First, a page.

The closer object clearly reveals that there was no shortage of precious matter. Barani himself wrote that when the circulation of token currency was stopped, Sultan paid people back in gold & silver. The token currency was the product of the innovative mind of Sultan Mohammad Bin Tughlaq. It was not the outcome of any compulsion as such.
Cause of Failure
The token currency expansion failed, Barani said the house of every Hindu was converted into a (Taksal) & marked got plugged with the forged coin. The merchants & traders refused to accept Token Currency, the trade & commerce come to stand.
Barani blamed Mohammad Bin Tughlaq for the failure of an expansion. Failed because the state couldn’t maintain its monopoly over maintain of coins. The design of Token Currency was too simple & these coins could be easily duplicated. The failure of this project was not the outcome of any mistake on part of the Sultan, the project fails because of bureaucracy. The token currency expansion of Mohammad Bin Tughlaq was far ahead of his times but this statement was not correct because Token Currency was already in circulation in China & Persia at that time.
Impact of failure
Trade & commerce got affected seriously because of the failure of this expansion. The merchants & traders stopped excepting the token coins. The rebellious elements used Token Currency to purchase weapons & horses as a result of that the state had to face serious political instability.
The state suffered a loss of revenue because the peasant used Token Currency to pay the land revenue. Barani’s states that the treasury got exhausted when the Sultan stopped the circulation of Token Currency that didn’t appear to be correct because the Sultan raised a large army around the same time when the circulation of Token Currency stopped. The mountain of coins mentioned by Barani near the gate of Sultan’s palace was perhaps the mountains of those coins those were rejected by state official when people paid back in gold & silver coins in their token coins.
Khurasan Expedition (c.1332-33 CE)
Khurasan was located in Central Asia. The kingdom of Khurasan was crossing through a phase of political instability. A situation of civil war had arisen in Khurasan and Iraq. Sultan Mohammad Bin Tughlaq planned to conquer Khurasan and Iraq due to this reason.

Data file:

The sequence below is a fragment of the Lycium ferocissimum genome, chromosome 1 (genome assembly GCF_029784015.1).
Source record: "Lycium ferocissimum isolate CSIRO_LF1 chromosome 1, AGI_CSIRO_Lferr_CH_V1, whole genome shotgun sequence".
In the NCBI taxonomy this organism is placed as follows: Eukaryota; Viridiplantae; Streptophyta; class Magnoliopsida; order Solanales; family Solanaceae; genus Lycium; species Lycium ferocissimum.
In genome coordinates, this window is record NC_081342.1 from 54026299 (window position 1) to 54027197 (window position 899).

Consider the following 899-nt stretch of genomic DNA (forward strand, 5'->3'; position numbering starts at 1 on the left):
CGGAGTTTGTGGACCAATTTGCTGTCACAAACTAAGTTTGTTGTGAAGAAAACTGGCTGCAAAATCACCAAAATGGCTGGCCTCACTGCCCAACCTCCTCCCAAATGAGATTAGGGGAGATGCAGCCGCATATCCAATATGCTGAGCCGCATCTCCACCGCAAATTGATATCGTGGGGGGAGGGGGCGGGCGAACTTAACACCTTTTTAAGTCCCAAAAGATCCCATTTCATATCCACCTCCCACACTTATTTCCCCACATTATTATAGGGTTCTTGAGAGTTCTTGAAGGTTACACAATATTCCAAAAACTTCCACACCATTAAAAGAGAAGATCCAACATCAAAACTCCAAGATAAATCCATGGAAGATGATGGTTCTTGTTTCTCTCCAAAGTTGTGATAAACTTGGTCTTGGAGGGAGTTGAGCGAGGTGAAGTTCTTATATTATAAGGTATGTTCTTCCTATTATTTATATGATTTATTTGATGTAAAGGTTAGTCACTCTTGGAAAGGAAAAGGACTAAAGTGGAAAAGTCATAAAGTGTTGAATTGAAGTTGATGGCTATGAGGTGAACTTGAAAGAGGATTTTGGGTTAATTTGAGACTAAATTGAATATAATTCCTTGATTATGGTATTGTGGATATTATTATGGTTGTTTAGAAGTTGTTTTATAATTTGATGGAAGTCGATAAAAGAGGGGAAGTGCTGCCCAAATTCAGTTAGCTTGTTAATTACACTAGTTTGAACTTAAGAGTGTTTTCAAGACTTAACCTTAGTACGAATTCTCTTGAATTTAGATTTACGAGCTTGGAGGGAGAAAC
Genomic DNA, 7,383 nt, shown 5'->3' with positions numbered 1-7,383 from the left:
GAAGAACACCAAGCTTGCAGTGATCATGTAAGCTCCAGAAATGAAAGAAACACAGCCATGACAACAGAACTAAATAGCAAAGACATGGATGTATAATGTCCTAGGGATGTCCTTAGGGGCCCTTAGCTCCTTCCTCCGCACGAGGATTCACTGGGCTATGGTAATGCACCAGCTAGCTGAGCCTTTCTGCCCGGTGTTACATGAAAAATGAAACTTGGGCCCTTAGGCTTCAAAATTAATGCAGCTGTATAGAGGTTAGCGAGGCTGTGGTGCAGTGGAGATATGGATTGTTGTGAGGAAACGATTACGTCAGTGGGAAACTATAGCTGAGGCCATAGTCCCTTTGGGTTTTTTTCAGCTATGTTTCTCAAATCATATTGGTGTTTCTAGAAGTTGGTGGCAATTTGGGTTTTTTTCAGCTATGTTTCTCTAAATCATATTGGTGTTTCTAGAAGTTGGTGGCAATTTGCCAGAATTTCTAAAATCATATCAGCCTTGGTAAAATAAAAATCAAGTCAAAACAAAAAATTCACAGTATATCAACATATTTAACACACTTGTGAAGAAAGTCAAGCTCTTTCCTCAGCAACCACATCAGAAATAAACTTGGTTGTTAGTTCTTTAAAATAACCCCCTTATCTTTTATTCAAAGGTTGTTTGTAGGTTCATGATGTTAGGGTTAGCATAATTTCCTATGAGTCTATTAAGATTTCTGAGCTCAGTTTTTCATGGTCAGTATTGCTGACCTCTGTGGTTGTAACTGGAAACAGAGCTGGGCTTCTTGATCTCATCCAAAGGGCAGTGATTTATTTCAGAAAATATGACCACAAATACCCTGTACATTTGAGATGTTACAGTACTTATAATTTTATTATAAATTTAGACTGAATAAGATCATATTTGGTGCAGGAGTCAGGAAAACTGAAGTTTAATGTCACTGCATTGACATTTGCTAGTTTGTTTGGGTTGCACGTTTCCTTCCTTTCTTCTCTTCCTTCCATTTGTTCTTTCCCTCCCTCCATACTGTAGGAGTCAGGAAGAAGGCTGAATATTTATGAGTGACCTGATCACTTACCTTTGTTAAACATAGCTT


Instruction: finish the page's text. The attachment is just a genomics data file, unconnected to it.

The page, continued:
According to Barani, the expedition planned because Sultan Mohammad Bin Tughlaq was flattered by Khuraani Nobel who had taken shelter in his court. For Nobel gifts & privileges from Sultan, these Nobel praised him beyond reality. Sultan came under their influence & planned Khurasan expansion.
According to Barani, a large army of 370000 was raised; the soldiers were paid advanced for 1 year. Mohammad Bin Tughlaq was a very powerful ruler; he had immense resources at his disposal. His decision to plan the conquest of Khurasan was well thought out. Khurasan was passing through political disorder; there was nothing in planning to conquer it.
According to Barani, Sultan realized his mistakes and he abandoned the campaign. In reality, it was abounded because of changed geopolitical circumstantial. When the campaign was planned, the powerful ruler Abusaid established his rule over Khurasan; under these circumstances, the execution of the campaign could have been a disaster.
According to Barani, Sultan dismissed the newly raised army after six months the soldier lost their employment & they got converted into brigandage (robbers). As a result of this, states were started facing serious revolts. Barani also emphasized that Sultan was made offers to take back advanced salary by soldiers, as a result, suffered serious financial loss.
The Barani’s station about Khurasan expansion appeared far feast because the soldiers demobilized by Sultan were without any employment 6 months back. The decision of the Sultan was not to take back advanced salary paid to soldiers, reflected his strength, not weakness. It was an indication of the plan trophic outlook because finally, the soldiers were his subject.
Qarachill (Kumaon Hills) Expedition
Qarachill was a small Hindu kingdom located in the Himalayas between India & China. It was independent of the authority of Delhi. Sultan Mohammad Bin Tughlaq planned its conquest as he was a very powerful ruler. The expedition was directed by religions as some historians try to portrait.
A large army of 10000 cavalrymen was sent by Sultan to subjugate the kingdom of Qarachill. The campaign was successful because the king of Qarachill accepted the suzerainty of Delhi. But when the royal army returning the rainy season set inland sites & other challenges resulted in the loss of a major part of the Sultan army.